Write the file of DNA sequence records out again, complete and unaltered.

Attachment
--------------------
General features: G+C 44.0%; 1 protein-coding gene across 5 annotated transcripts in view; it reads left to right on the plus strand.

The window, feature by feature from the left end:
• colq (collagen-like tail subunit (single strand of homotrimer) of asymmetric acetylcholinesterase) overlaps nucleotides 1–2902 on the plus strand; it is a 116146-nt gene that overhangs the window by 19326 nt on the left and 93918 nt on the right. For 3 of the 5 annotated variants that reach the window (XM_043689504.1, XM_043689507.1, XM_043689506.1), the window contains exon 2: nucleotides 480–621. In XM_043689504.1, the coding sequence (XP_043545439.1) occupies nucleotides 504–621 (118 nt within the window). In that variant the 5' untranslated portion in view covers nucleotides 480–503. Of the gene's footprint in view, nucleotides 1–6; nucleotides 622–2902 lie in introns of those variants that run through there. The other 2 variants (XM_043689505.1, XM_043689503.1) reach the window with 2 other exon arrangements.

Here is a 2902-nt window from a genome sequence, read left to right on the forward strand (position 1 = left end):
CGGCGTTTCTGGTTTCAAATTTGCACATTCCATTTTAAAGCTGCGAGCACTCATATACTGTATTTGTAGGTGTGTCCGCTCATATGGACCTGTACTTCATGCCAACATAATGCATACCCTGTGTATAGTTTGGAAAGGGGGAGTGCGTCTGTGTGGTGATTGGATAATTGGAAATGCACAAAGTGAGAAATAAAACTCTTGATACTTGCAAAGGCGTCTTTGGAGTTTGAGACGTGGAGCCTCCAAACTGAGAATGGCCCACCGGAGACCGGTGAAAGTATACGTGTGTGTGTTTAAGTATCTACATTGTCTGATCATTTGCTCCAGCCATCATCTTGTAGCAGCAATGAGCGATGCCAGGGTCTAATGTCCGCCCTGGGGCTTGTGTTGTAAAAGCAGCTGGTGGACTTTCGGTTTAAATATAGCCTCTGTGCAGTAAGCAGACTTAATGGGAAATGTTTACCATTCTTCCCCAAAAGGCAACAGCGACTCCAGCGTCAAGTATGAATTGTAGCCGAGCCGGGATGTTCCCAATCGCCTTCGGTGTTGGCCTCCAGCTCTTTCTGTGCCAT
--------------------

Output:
General features: G+C 44.0%; 1 protein-coding gene across 5 annotated transcripts in view; it reads left to right on the plus strand.

The window, feature by feature from the left end:
• colq (collagen-like tail subunit (single strand of homotrimer) of asymmetric acetylcholinesterase) overlaps nucleotides 1–2902 on the plus strand; it is a 116146-nt gene that overhangs the window by 19326 nt on the left and 93918 nt on the right. For 3 of the 5 annotated variants that reach the window (XM_043689504.1, XM_043689507.1, XM_043689506.1), the window contains exon 2: nucleotides 480–621. In XM_043689504.1, the coding sequence (XP_043545439.1) occupies nucleotides 504–621 (118 nt within the window). In that variant the 5' untranslated portion in view covers nucleotides 480–503. Of the gene's footprint in view, nucleotides 1–6; nucleotides 622–2902 lie in introns of those variants that run through there. The other 2 variants (XM_043689505.1, XM_043689503.1) reach the window with 2 other exon arrangements.

Here is a 2902-nt window from a genome sequence, read left to right on the forward strand (position 1 = left end):
CGGCGTTTCTGGTTTCAAATTTGCACATTCCATTTTAAAGCTGCGAGCACTCATATACTGTATTTGTAGGTGTGTCCGCTCATATGGACCTGTACTTCATGCCAACATAATGCATACCCTGTGTATAGTTTGGAAAGGGGGAGTGCGTCTGTGTGGTGATTGGATAATTGGAAATGCACAAAGTGAGAAATAAAACTCTTGATACTTGCAAAGGCGTCTTTGGAGTTTGAGACGTGGAGCCTCCAAACTGAGAATGGCCCACCGGAGACCGGTGAAAGTATACGTGTGTGTGTTTAAGTATCTACATTGTCTGATCATTTGCTCCAGCCATCATCTTGTAGCAGCAATGAGCGATGCCAGGGTCTAATGTCCGCCCTGGGGCTTGTGTTGTAAAAGCAGCTGGTGGACTTTCGGTTTAAATATAGCCTCTGTGCAGTAAGCAGACTTAATGGGAAATGTTTACCATTCTTCCCCAAAAGGCAACAGCGACTCCAGCGTCAAGTATGAATTGTAGCCGAGCCGGGATGTTCCCAATCGCCTTCGGTGTTGGCCTCCAGCTCTTTCTGTGCCAT